“It’s Not Enough To Have a Good Story with a Video Camera in the Vicinity”: Lucy Walker on The Crash Reel
Depicting professional snowboarder Kevin Pearce’s rise to the top of his sport and then his struggle to recover from a monster wipe-out and traumatic brain injury, Lucy Walker’s The Crash Reel is riveting, emotional, sobering and enraging. It tells a very human story as the endearing Pearce struggles to not only physically recover from his injuries but, at such a young age, to invent a new identity for himself and his future. At the same time, the film is a provocative, well-researched takedown of the extreme sports industry, which markets vicarious danger for energy-drink consumers and sneaker-wearers at the expense of its star athletes’ long-term health. And then there are two other affecting storylines. In one, for the first time, Pearce’s rivalry with star boarder Shaun White is chronicled both on and off the half-pipe. And, in the other, Pearce’s family drama, in which he resists their entreaties to stop boarding as well as reconciles the effects of his actions on his younger disabled brother, is captured with heart and sensitivity.
The Crash Reel is currently in theaters nationwide.
Filmmaker: So, we’re talking about The Crash Reel just after you learned you were Academy shortlisted for Best Documentary. Congratulations.
Lucy Walker: Thank you. Yeah, I’m so psyched because that’s such a validation of the craft, you know? To be honest, I just wanted to make a good movie. I think it’s really hard to make a good documentary, and I think it’s a really good documentary. I’m really proud of how well made it is and how emotional it is and how well filmed it is.
Filmmaker: Why do you think it’s so hard to make a good documentary?
Walker: Because real life is boring and messy, and rarely are you there. I think cinematic stories are few and far between in documentaries. I think it’s really hard to find an amazing cinematic story and then be able to access it and marshall your resources [at the right moment]. Great documentaries are rare things — otherwise we’d be watching them all day long. I’m a filmmaking snob. It’s not enough to have kind of a good story with a video camera in the vicinity. I want to make truly excellent, quality films that you watch for 90 minutes on a big screen with a big sound system and that are worth that much time out of your life. I think those films are really rare. I would start waitressing before I’d release inferior product on people and ask them to go see it. I think the world is a big and interesting place, and I don’t want to waste people’s time. I want to tell the most important stories I can manage.
Filmmaker: Obviously the snowboarding footage is incredible. You were blessed here with a very cinematic subject. But what was it about the material in addition to that that make you think it would make a great movie?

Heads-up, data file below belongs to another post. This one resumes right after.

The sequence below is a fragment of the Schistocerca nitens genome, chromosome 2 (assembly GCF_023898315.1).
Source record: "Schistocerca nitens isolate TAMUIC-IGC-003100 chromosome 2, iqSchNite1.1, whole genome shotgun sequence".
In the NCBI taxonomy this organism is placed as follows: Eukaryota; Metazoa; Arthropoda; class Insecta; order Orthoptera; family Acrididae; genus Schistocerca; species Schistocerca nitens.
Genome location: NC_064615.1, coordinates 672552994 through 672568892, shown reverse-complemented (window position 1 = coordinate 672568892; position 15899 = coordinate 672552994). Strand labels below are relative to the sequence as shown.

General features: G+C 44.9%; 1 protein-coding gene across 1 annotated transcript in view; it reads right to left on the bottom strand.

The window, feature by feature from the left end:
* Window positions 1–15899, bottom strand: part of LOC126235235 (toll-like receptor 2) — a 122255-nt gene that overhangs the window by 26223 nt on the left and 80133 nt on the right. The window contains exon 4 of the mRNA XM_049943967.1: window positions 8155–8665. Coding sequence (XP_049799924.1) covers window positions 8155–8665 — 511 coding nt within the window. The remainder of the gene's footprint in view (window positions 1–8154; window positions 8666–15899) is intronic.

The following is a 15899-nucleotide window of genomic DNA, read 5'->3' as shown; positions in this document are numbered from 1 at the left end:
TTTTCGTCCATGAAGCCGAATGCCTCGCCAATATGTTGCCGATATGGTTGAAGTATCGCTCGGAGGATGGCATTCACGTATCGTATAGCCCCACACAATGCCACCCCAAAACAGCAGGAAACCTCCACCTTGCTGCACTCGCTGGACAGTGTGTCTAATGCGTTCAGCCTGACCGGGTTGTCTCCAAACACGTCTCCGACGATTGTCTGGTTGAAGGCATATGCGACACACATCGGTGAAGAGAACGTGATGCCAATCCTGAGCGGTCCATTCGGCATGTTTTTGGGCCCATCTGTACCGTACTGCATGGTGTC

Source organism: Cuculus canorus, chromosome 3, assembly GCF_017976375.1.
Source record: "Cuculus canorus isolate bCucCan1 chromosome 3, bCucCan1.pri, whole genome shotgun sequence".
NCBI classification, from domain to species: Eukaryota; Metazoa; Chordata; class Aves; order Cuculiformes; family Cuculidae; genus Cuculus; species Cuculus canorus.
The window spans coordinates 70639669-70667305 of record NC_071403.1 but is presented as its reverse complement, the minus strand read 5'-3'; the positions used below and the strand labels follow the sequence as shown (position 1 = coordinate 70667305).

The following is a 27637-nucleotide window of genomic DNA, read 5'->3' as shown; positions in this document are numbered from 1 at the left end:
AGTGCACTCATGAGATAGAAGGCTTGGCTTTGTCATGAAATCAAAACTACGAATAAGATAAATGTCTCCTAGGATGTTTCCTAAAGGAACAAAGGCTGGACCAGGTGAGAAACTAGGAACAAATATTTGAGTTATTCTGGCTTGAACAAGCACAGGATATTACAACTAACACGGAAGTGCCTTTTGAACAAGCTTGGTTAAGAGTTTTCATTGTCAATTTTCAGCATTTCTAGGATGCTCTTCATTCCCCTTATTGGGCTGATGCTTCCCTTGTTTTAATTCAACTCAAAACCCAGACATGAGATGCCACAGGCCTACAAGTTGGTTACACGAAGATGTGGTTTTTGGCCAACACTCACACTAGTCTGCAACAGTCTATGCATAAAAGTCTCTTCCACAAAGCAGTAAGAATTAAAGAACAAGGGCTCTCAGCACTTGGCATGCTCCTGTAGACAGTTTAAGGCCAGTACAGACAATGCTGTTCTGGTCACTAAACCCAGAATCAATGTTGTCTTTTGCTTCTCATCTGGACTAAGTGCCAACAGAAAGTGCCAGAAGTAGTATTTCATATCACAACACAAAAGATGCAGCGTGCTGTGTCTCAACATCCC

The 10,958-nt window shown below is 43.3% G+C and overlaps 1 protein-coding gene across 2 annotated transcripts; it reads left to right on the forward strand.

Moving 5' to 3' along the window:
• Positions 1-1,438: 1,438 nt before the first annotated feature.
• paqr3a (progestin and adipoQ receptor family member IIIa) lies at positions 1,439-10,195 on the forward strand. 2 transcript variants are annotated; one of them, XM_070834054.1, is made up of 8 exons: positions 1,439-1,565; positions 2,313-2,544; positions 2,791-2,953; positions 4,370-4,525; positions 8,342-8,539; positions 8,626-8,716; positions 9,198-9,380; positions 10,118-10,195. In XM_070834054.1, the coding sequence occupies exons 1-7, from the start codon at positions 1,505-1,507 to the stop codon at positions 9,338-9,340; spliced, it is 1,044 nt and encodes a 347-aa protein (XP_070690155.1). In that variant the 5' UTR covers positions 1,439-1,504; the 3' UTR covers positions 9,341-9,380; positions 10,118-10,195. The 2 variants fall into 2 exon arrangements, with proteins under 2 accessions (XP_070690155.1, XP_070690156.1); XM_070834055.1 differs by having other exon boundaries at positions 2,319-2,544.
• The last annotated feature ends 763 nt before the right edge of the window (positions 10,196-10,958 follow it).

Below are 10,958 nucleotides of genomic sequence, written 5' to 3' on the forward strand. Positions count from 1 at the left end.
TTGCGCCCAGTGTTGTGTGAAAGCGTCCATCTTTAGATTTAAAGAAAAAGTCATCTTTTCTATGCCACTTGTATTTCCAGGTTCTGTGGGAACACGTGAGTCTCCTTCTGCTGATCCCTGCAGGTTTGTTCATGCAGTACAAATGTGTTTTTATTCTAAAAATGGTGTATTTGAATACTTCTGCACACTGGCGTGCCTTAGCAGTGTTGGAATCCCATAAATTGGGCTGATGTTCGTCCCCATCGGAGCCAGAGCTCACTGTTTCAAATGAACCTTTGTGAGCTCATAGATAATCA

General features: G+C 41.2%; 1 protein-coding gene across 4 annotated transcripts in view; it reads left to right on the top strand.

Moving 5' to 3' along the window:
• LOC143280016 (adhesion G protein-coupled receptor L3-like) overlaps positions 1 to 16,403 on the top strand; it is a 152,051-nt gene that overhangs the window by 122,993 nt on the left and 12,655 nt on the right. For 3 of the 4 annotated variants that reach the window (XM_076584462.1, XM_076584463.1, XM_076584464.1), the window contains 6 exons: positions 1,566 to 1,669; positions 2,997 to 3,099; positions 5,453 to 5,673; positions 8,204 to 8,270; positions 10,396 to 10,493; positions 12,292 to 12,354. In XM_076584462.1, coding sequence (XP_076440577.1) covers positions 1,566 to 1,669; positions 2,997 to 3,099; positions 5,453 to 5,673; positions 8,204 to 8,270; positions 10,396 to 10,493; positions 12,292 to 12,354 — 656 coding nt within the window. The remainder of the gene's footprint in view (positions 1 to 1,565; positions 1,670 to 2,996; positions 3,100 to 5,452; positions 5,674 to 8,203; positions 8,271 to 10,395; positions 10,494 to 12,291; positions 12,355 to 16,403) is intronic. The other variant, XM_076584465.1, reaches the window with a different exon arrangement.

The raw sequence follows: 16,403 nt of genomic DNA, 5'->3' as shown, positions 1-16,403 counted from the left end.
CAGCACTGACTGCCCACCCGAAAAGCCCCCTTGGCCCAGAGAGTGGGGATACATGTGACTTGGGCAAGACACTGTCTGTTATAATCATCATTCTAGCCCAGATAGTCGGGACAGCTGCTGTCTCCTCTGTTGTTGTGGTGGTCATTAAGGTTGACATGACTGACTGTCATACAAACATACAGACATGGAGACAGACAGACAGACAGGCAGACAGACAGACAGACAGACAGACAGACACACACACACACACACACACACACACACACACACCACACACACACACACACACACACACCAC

Walker: There are so many things. I think Kevin’s a superstar. I think his family are brilliant. I think that the question of what he was going to do next is amazing. I think the question of head injury in sports is obviously super topical. Kids are dying doing extreme sports, and the ratings are higher than ever and nobody’s looked at that. There are all these glamorous crash reels — gnarly crashes strung together that are enormously popular on YouTube. Nobody’s asking real questions about what the hell’s going on. Young people are dying and everyone else is watching and re-watching on YouTube. Brain injuries, I knew nothing about — I didn’t know you could go from not knowing your name to being back on a snowboard. And that rivalry between Kevin and Shaun White — nobody’s told that story before, this thread of two guys driving one another. It’s an epic sports rivalry with an injury twist. It’s like Rush, but more interesting and more fresh because it’s set in this world that nobody’s made a film about. And finally I saw the opportunity to talk about how life changes on a dime. That footage of Kevin’s actual accident, you can see him go from being to the top of his game to fighting for his life in three frames.
Filmmaker: One thing I was really impressed by was the economy with which you told so many different stories.
Walker: I worked super hard with an amazing editor, Pedro Kos, to really refine the story. We worked hard and screened it back every week. I was trying to figure out what stories are working, what are the strengths, and to play to those strengths. That rivalry between Kevin and Shaun, I kind of found that when we were editing and pieced it together. It was a really amazing experience, and while we were editing, I didn’t know what the hell was going to happen to [Kevin]. It was kind of hair raising. I thought, “My God, I might be making a film about a kid dying.”
Filmmaker: When did you get involved in the project, at what stage?
Walker: Right after the accident. Almost four years ago now. I didn’t meet [Kevin and his family] until after the accident. So, I licensed [all the footage] up to that point. We tracked down footage from 232 different places, 19 terabytes of material. It was just a huge job.
Filmmaker: Where there thematic strands that surfaced that rose more to the top in the post production that you weren’t expecting or vice versa?